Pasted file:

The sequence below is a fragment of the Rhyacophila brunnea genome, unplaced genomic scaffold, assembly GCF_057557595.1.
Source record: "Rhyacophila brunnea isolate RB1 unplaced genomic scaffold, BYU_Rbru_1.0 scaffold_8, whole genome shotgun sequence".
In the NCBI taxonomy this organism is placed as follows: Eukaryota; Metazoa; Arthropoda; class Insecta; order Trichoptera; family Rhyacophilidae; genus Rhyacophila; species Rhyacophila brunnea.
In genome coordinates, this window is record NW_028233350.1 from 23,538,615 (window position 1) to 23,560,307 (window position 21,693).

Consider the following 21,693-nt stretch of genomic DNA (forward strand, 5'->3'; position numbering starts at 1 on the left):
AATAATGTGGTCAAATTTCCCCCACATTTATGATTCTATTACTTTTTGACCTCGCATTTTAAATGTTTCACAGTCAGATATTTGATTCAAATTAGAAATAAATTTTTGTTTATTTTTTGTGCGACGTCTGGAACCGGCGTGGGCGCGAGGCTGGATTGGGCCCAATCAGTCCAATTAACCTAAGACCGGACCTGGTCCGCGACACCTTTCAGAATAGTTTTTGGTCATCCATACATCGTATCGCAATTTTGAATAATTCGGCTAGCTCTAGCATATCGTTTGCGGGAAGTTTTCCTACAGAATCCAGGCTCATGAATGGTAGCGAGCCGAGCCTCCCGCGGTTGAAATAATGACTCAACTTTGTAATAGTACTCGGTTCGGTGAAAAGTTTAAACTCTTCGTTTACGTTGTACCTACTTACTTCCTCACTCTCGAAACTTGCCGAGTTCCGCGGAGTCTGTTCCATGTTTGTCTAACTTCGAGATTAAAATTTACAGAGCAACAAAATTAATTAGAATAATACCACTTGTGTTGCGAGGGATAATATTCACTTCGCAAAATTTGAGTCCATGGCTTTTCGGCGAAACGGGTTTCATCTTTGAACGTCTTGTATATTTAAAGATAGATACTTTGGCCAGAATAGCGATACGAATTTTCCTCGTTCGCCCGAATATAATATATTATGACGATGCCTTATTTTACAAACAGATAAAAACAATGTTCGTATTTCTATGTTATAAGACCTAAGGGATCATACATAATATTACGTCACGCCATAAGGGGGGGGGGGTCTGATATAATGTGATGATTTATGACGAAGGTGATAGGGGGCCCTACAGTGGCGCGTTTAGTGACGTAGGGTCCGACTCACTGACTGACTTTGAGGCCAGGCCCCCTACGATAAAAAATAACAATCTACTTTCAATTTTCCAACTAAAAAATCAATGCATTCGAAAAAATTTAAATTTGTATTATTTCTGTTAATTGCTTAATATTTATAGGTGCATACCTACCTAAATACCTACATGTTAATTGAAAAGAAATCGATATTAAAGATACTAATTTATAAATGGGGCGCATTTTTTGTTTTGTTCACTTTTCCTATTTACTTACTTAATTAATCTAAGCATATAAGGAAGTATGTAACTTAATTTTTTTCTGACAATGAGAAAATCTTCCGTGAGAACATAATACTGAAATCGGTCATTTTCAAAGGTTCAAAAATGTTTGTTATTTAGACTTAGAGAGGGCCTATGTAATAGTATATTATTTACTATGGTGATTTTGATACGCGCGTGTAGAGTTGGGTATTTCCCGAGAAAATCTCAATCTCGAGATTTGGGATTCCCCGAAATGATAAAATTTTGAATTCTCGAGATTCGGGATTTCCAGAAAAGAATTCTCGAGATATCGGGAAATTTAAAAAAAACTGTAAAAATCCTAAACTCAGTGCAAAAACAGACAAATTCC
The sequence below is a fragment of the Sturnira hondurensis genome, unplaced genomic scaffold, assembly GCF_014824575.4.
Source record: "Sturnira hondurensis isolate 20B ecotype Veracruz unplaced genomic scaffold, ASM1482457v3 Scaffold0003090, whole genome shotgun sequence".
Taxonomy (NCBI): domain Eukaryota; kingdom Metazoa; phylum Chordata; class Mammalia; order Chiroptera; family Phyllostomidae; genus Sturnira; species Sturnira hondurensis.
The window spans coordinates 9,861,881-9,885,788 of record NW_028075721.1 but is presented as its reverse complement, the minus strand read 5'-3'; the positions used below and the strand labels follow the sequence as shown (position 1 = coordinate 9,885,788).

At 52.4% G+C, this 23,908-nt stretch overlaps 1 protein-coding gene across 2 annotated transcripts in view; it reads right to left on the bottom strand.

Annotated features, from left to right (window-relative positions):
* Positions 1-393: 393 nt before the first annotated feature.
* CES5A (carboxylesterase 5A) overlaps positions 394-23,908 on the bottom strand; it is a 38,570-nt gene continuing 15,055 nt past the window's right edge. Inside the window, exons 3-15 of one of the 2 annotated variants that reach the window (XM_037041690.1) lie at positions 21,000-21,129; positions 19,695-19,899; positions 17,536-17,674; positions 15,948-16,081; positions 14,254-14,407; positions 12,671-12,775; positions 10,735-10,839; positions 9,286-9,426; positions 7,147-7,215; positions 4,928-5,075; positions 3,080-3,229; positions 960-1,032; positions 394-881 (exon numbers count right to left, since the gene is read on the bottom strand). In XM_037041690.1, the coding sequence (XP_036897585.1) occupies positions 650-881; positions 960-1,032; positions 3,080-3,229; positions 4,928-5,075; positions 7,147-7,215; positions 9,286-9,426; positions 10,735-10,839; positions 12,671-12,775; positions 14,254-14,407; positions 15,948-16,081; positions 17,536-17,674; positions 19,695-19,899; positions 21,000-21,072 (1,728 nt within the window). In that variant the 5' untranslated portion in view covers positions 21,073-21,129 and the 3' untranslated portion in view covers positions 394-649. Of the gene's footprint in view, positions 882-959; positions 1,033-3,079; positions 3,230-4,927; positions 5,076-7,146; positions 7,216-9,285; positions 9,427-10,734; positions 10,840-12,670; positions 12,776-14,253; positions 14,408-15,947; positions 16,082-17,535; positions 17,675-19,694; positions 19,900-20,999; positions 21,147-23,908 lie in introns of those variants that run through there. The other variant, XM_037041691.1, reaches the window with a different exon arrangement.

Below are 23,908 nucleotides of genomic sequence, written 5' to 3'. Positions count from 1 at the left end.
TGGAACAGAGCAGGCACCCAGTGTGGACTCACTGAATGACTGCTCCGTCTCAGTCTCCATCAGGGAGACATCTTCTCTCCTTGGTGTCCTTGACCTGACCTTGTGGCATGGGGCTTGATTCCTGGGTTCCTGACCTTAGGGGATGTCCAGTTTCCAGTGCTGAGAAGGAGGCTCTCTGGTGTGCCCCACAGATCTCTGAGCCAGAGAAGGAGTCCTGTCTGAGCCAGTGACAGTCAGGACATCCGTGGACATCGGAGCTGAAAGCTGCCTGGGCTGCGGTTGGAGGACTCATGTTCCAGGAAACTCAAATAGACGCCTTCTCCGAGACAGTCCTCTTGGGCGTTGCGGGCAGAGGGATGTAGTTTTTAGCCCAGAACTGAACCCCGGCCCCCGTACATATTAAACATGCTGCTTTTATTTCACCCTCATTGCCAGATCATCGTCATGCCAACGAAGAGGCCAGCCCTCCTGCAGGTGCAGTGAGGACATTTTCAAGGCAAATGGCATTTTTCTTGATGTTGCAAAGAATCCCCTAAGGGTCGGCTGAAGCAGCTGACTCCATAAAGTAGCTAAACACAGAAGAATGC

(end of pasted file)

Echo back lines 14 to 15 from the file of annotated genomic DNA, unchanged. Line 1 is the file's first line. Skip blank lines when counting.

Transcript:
* CES5A (carboxylesterase 5A) overlaps positions 394-23,908 on the bottom strand; it is a 38,570-nt gene continuing 15,055 nt past the window's right edge. Inside the window, exons 3-15 of one of the 2 annotated variants that reach the window (XM_037041690.1) lie at positions 21,000-21,129; positions 19,695-19,899; positions 17,536-17,674; positions 15,948-16,081; positions 14,254-14,407; positions 12,671-12,775; positions 10,735-10,839; positions 9,286-9,426; positions 7,147-7,215; positions 4,928-5,075; positions 3,080-3,229; positions 960-1,032; positions 394-881 (exon numbers count right to left, since the gene is read on the bottom strand). In XM_037041690.1, the coding sequence (XP_036897585.1) occupies positions 650-881; positions 960-1,032; positions 3,080-3,229; positions 4,928-5,075; positions 7,147-7,215; positions 9,286-9,426; positions 10,735-10,839; positions 12,671-12,775; positions 14,254-14,407; positions 15,948-16,081; positions 17,536-17,674; positions 19,695-19,899; positions 21,000-21,072 (1,728 nt within the window). In that variant the 5' untranslated portion in view covers positions 21,073-21,129 and the 3' untranslated portion in view covers positions 394-649. Of the gene's footprint in view, positions 882-959; positions 1,033-3,079; positions 3,230-4,927; positions 5,076-7,146; positions 7,216-9,285; positions 9,427-10,734; positions 10,840-12,670; positions 12,776-14,253; positions 14,408-15,947; positions 16,082-17,535; positions 17,675-19,694; positions 19,900-20,999; positions 21,147-23,908 lie in introns of those variants that run through there. The other variant, XM_037041691.1, reaches the window with a different exon arrangement.

Below are 23,908 nucleotides of genomic sequence, written 5' to 3'. Positions count from 1 at the left end.